Science Fiction and Fantasy

1221 WordsSep 17, 20055 Pages
The question is whether it is possible to distinguish between fantasy and true science fiction. I am reminded of the analogy, attributable I believe, to Theodore Sturgeon, of the elf ascending vertically the side of a brick wall. In a science fiction story the knees of the elf would be bent, his center of gravity thrown forward, his stocking cap hanging down his neck, with his feet quite possibly equipped with some form of suction cups. In a fantasy, on the other hand, the elf would simply stride up the wall in a normal walking posture, with his stocking cap standing straight out from his brow. What is the difference between these scenarios? The typical answer is that the science fiction story must play by the implicit rules of the…show more content…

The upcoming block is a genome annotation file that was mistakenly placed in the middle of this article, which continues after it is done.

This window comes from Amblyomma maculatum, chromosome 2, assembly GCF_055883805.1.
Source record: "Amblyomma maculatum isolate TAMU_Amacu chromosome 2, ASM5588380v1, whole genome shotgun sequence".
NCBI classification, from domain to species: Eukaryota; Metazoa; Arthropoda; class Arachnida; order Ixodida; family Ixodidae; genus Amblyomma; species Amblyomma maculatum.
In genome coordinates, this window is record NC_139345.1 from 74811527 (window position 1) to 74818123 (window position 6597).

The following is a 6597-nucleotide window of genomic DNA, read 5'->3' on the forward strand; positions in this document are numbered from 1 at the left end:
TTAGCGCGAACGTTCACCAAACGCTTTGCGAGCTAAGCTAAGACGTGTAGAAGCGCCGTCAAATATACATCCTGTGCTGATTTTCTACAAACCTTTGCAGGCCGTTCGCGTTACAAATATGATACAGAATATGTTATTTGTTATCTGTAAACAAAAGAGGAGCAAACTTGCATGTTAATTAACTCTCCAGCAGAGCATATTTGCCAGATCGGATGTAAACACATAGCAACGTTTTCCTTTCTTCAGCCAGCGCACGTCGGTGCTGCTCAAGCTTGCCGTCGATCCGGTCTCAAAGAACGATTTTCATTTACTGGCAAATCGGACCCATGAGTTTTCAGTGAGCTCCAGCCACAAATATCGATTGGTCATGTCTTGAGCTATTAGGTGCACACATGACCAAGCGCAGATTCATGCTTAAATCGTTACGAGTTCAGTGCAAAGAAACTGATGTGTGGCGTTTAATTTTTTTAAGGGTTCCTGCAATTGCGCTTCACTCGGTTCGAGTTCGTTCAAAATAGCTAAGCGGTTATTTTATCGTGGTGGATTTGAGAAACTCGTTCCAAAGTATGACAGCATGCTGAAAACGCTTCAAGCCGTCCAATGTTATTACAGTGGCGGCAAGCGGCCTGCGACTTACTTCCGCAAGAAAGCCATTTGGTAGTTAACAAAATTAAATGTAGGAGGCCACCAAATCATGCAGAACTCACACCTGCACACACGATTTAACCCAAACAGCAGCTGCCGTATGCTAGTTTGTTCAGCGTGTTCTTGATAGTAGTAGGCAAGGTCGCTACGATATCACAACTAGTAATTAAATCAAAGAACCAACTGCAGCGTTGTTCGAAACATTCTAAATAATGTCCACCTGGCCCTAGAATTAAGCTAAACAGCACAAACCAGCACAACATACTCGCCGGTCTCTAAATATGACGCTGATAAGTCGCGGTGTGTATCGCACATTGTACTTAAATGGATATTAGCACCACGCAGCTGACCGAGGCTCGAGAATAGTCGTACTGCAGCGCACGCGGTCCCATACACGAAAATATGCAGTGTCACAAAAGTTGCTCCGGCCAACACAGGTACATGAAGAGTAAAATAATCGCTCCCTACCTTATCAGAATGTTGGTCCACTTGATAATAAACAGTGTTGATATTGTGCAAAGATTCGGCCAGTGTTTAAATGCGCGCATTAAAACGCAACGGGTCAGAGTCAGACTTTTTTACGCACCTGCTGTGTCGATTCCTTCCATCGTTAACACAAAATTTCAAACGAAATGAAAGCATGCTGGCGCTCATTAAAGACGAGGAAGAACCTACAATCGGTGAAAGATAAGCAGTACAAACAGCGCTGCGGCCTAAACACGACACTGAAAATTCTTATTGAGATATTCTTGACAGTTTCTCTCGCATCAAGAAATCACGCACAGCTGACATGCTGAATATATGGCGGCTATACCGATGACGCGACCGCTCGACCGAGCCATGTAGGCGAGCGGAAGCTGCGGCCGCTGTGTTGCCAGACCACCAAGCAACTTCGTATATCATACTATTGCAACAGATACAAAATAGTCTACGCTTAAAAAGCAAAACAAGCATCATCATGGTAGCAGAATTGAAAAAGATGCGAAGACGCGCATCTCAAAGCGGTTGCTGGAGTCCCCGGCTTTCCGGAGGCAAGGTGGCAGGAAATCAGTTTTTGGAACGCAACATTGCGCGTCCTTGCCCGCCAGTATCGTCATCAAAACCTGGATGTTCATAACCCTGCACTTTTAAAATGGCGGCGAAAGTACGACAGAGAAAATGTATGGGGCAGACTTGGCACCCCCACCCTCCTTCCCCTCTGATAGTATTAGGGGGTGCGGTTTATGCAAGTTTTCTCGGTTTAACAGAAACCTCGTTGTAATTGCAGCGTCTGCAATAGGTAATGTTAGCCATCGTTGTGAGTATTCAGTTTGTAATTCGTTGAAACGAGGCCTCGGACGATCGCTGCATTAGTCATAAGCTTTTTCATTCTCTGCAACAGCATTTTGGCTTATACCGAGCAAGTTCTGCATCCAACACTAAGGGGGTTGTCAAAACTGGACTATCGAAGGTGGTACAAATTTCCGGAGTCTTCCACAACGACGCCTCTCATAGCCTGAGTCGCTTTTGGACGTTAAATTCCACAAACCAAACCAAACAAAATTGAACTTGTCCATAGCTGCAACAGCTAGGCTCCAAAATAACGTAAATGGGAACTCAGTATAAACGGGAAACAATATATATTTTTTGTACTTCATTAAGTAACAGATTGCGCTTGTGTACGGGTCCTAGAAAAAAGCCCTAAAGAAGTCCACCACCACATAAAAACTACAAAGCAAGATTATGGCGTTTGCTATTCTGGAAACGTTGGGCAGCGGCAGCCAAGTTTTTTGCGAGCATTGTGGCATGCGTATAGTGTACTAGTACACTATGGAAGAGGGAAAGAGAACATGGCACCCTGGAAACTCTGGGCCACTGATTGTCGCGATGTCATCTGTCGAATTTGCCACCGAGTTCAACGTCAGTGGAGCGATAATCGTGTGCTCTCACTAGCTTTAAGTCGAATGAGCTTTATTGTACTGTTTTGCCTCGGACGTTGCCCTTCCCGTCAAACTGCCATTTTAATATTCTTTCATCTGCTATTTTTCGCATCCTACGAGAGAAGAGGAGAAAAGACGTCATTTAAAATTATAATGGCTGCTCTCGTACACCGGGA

But it is suggestive of a much deeper and wider interest in the theme than many has been willing to recognize. So far, literary criticism has not adequately dealt with this fact. In light of the cultural influences already mentioned, these essays, by and large, take a generally Christian and theological approach to the topic. This is by no means the only possibility, but it is a good beginning, especially as numbers of works recognized as outstanding science fiction have overtly Christian content the works of Edgar Rice Burroughs, for instance. In many books intended to introduce science fiction and/or fantasy to those who are not familiar with the field, there is a curious shilly-shallying about the difference between science fiction and fantasy. Typically the author starts off by stating confidently that the difference consists of the fact that science fiction deals with what is scientifically possible, whereas fantasy deals with what is not scientifically possible. Then the author loses his or her nerve a bit, because, after all, faster than-light travel is, so far as we know, scientifically impossible, and much modern science fiction could not do without it; the solar system is now too small for science fiction. And then there is that good old science fiction theme, time travel, which may be not only scientifically impossible, but somehow logically impossible. So, the grand generalization dies away in a flurry of qualifications, and the subject is
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